Scientists have found out in recent years that there are close links between the brain and guts.
In fact, sometimes the gut is called a second brain because it contains a large number of nerve cells that end up producing many molecules that signal neurotransmitters, and that includes dopamine.
It is now obvious that certain species of bacteria reside in your guts can produce dopamine, which may impact behaviour and mood.
There is limited research in this area. However, several studies show that when certain bacteria are consumed in large quantities, they may reduce symptoms of depression and anxiety in both animals and humans.
There is a chance that dopamine production might play a role in how mood is improved by probiotics, but there is a need for more research to determine the level of significance of its effect.
Mucuna pruriens, also known as velvet beans, contain high levels of L-dopa naturally, and that is the precursor molecule to dopamine.
Studies have shown that eating velvet beans may help to naturally raise dopamine levels especially with people dealing with Parkinson’s disease which is a movement disorder caused by low levels of dopamine. One small study carried out on people with Parkinson’s disease revealed that consuming about 250 grams of cooked mucuna pruriens raised dopamine levels significant and reduced the symptoms of Parkinson one to two hours after food.
Also, several studies on velvet beans supplements showed that they just might be a more long-lasting and effective remedy than traditional medications for treating Parkinson disease and also have fewer side effects.
Although these foods are a natural source of L-dopa, it is essential to consult your doctor before you make any changes in your supplement routine or diet.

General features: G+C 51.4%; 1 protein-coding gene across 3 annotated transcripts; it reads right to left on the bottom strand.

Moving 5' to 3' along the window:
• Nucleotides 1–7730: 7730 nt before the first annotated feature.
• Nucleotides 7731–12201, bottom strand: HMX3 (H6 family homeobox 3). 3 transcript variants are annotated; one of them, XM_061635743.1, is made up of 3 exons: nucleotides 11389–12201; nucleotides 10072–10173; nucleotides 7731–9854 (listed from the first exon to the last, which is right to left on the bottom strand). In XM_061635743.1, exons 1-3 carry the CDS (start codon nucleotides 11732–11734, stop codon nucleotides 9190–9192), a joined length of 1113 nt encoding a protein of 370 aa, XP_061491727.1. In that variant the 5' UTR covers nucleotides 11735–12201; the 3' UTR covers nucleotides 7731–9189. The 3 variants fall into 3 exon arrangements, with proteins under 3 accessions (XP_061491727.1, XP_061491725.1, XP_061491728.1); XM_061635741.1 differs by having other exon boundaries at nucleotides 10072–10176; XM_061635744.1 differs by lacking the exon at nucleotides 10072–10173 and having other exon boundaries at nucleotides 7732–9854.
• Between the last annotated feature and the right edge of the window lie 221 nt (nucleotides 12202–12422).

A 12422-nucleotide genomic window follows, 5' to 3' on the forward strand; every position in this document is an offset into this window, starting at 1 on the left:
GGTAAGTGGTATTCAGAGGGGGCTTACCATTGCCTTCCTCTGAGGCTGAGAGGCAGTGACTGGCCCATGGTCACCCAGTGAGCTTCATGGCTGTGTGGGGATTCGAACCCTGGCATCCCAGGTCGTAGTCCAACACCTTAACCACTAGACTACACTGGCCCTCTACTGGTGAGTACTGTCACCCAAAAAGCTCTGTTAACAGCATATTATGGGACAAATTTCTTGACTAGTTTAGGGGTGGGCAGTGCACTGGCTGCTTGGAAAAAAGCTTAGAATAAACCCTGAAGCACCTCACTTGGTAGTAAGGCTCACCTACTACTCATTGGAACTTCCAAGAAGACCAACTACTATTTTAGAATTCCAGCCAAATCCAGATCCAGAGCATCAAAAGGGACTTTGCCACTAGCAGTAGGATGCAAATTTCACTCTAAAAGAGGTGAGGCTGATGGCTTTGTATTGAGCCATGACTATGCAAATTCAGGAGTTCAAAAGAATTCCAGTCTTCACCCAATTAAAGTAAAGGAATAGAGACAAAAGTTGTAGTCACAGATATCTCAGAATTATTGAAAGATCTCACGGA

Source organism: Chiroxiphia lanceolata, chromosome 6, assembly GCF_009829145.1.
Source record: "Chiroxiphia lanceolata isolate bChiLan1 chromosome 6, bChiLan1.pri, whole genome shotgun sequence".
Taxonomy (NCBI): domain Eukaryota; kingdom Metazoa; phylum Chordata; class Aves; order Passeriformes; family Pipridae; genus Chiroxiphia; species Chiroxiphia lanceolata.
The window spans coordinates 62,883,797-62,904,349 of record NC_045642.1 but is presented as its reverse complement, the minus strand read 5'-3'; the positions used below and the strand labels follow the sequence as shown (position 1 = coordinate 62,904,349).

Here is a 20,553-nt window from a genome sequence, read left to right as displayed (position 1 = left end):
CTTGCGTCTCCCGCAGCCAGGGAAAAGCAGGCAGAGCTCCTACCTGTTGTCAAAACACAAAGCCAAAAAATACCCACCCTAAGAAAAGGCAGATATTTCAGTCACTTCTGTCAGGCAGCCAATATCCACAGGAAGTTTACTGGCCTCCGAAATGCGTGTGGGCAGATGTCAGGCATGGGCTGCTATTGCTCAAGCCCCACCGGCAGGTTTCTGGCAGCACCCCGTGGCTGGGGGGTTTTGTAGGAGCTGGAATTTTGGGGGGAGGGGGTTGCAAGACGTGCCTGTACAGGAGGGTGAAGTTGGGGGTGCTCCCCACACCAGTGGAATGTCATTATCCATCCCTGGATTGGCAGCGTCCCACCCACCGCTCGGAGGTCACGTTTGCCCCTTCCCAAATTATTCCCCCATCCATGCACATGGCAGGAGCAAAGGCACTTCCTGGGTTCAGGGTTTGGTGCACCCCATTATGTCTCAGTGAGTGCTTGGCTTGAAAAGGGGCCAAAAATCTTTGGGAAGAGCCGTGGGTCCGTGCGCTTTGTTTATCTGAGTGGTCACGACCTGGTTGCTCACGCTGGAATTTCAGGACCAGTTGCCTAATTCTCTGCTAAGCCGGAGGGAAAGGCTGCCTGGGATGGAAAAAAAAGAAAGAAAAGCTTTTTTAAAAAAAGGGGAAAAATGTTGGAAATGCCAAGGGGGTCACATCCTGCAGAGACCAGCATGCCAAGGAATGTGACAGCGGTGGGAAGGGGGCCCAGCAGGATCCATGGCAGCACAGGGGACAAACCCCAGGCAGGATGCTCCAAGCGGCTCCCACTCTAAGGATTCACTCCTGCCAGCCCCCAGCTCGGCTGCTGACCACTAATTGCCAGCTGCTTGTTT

Exercise is one recommended way for improving moods and boosting your endorphin levels.
Improvements in a person’s mood can be noticed in as little as 10 mins after an aerobic exercise, but it tends to be at its peak at least after about 20 mins. There is a probability that this effect is not a result of dopamine levels. Nevertheless, animal research has suggested that exercise can help boost dopamine levels in the brain. In rats that run on the treadmill, the activity increases the release of dopamine and also increases the number of dopamine receptors in the reward part of their brains.
However, these results are yet to be replicated consistently in humans. In a study that was carried out recently, adults who engaged in a moderate intensity treadmill running did not have any increase in their dopamine levels. But another study showed that participating in one hour of yoga at least six times weekly increased dopamine levels in adults significantly.
Frequent aerobic exercise can also be of benefit to patients of Parkinson disease, as dopamine levels will increase and improve the stability of the patient’s body movement.
Several studies have proved that engaging in several intense exercises regularly will significantly improve motor control in individuals with Parkinson’s. However, there is a need for more research to determine the type, intensity, and duration of workout that works best at boosting dopamine levels in humans. Nevertheless, the ongoing and presently available research on the subject is promising.